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Capt Arthur de Bells Adam (MC)
1885 - 1916


CPL David Wallace Crawford
1887 - 1916


Lce-Corpl John Joseph Nickle
1894 - 1916


Pte 17911 Morton Neill
1897 - 1916


Lieut Edward Stanley Ashcroft
1883 - 1918
Lieut Edward Stanley Ashcroft

Corporal 16677 Thomas Charles Pendleton


  • Age: 22
  • From: Liverpool
  • Regiment: 12TH KINGS
  • Died on Wednesday 13th February 1918
  • Commemorated at: Hooge Crater Cem, Zillebeke
    Panel Ref: XV.J.15
Thomas Charles was born on 27th January 1896, the youngest son of George James Pendleton and his wife Isabella Cowden (née Melville). Known as Charles, he was baptised in St. Catherine’s, Edge Hill, on 04th March 1896, his parents’ residence given as 26 Winifred Street, and his father’s occupation as cabinet chair maker. Both his parents were born in Liverpool; they married in 1889 and had four children: James Melville born in 1890, Melville George 1892, John James 1894, and Charles.
 
Before Charles’ birth his parents are found on the 1891 census at 51 Willoughby Street, Edge Hill.  His father is 30, a cabinet chair maker, his wife is 26, and son James is 9 months old. James sadly died shortly after the census, before his first birthday.
 
His father died in 1897, at the age of 36, when Charles was eighteen months old. He was buried in a private grave in Anfield Cemetery non-conformist section.
 
Charles enrolled at Clint Road Council School on 23rd October 1899, before he was four years old, the family residence then 26 Winifred Street. His mother remained in Winifred Street, off Edge Lane, for the rest of her life.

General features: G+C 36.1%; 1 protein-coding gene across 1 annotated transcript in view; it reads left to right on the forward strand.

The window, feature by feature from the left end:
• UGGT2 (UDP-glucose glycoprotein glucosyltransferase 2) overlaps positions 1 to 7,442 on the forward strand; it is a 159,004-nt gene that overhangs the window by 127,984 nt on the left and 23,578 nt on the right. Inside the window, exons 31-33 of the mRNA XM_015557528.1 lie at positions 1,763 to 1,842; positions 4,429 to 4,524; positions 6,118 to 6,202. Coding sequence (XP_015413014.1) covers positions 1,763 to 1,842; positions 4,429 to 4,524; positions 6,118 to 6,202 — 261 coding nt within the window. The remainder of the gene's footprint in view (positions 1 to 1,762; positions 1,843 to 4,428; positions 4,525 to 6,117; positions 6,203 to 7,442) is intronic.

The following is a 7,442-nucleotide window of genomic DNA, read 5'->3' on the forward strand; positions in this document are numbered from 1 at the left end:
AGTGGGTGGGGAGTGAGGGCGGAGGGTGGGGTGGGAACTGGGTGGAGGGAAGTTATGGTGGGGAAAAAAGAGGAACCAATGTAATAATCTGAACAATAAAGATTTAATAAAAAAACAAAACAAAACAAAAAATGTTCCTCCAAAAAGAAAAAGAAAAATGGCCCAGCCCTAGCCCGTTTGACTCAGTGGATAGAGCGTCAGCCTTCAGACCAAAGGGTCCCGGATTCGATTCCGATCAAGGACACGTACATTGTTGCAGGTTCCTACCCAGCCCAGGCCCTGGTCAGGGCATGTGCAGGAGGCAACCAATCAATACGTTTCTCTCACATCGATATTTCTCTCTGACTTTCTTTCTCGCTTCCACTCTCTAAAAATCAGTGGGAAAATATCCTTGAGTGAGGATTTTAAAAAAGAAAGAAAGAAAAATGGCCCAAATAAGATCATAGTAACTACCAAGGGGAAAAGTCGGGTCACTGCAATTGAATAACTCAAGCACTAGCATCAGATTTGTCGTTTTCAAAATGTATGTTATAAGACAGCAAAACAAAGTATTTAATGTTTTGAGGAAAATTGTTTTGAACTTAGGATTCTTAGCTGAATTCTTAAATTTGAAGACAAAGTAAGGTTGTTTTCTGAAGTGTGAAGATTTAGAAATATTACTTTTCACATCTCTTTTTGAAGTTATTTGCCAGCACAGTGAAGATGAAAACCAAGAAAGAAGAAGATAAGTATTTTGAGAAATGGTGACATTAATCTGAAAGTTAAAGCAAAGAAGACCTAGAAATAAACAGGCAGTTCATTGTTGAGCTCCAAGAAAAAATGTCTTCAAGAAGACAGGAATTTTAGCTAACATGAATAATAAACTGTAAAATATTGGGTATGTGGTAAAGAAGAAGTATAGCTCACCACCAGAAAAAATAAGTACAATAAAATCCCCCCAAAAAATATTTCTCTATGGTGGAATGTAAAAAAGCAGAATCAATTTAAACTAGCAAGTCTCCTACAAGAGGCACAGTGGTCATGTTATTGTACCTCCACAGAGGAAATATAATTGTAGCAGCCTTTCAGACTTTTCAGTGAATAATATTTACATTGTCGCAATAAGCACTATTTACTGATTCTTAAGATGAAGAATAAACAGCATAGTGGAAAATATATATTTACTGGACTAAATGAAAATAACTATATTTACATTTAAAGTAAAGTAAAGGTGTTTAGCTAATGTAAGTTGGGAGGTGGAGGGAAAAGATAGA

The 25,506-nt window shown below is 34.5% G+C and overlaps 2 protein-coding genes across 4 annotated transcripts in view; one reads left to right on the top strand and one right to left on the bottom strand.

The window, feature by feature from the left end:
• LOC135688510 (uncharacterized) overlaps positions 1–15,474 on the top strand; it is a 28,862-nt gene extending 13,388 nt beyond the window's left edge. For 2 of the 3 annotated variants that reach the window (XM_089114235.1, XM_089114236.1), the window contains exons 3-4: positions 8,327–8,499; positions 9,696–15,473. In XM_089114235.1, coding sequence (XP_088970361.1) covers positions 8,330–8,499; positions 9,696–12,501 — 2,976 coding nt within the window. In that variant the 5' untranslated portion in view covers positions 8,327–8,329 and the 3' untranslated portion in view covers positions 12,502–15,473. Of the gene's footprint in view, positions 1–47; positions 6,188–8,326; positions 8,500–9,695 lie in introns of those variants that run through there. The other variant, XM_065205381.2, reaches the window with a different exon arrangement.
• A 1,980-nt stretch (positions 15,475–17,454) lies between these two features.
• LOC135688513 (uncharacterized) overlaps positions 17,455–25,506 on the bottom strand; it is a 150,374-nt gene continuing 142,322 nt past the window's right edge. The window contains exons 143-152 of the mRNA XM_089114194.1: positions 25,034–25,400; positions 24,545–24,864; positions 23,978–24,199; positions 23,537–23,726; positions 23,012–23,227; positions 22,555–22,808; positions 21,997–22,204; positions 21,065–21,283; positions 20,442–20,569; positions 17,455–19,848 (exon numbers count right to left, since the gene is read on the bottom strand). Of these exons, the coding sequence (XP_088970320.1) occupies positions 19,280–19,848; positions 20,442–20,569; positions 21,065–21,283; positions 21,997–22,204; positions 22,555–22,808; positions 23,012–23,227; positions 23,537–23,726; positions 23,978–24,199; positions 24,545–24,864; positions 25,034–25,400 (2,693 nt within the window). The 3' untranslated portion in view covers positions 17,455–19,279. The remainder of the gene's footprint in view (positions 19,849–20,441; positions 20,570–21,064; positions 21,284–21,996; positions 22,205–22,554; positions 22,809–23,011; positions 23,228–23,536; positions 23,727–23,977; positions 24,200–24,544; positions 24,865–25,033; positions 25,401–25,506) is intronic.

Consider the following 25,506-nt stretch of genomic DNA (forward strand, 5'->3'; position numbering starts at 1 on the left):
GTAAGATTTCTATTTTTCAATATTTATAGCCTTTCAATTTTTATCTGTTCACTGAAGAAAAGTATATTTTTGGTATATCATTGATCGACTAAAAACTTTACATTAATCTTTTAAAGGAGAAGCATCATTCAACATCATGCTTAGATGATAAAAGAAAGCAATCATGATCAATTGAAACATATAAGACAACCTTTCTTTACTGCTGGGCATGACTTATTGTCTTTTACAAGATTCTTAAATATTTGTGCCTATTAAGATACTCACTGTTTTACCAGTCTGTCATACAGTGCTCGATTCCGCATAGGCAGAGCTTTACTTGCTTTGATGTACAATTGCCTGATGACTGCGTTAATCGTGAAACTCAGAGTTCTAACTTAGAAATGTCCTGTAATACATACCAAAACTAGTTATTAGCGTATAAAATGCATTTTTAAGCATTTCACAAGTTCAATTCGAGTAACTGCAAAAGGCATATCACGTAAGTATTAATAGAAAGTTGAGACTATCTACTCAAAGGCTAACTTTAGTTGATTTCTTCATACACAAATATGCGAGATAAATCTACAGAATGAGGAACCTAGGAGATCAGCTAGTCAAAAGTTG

In 1901 his widowed mother, 35, is at 26 Winifred Street, with three sons and two boarders. Charles is 5.
 
By 1911  they have moved to No.27 Winifred Street. His mother is 46, Melville is 18, an assistant school caretaker, John, 17, is a junior clerk, and Charles, 15, is an apprentice compositor.

Charles enlisted with his brother John at St George's Hall in Liverpool on 02nd September 1914. Both brothers joined the 18th Battalion of The King's Liverpool Regiment, Charles as Private 16677 and John as 16678. Charles gives his age as 19 years and 216 days (in fact he was 18, John was 20). He gives his occupation as compositor apprentice, his apprenticeship expiring in 1916. He is described as being 5’8” inches tall, weighing 124 lbs, with a fresh complexion, brown eyes and blond hair.  He gives as next of kin his mother Isabella at 27 Winifred Street and his religion as C of E. He signed the attestation Chas Pendleton.

From the 23rd September 1914 he was billeted at Hooton Park Race Course and remained there until 03rd December 1914 when they moved into the hutted accommodation at Lord Derby’s estate at Knowsley Hall. On 30th April 1915 the 18th Battalion alongside the other three Pals battalions left Liverpool via Prescot Station for further training at Belton Park, Grantham. They remained here until September 1915 when they reached Larkhill Camp on Salisbury Plain. Charles and his brother John enlisted together on 02nd September 1914, joining the 18th Battalion of The King’s Liverpool Regiment, with adjacent regimental numbers, Charles as Private 16677 and John as Private 16678.

Both brothers shipped to France with their battalion on 07th November 1915.   

Charles’ service record survives and shows that he was appointed unpaid Lance Corporal on 02nd June 1917 and appointed paid Lance Corporal the next day.
 
He was granted leave to the UK on 10th June 1917 and on 23rd June 1917 resumed duty 
 
He was promoted Corporal on 30th September 1917 and the same day sent to IX Corps L Gun School, rejoining his unit on 15th October 1917.
 
He was posted to the 12th Bn K.L.R. on 21st October 1917.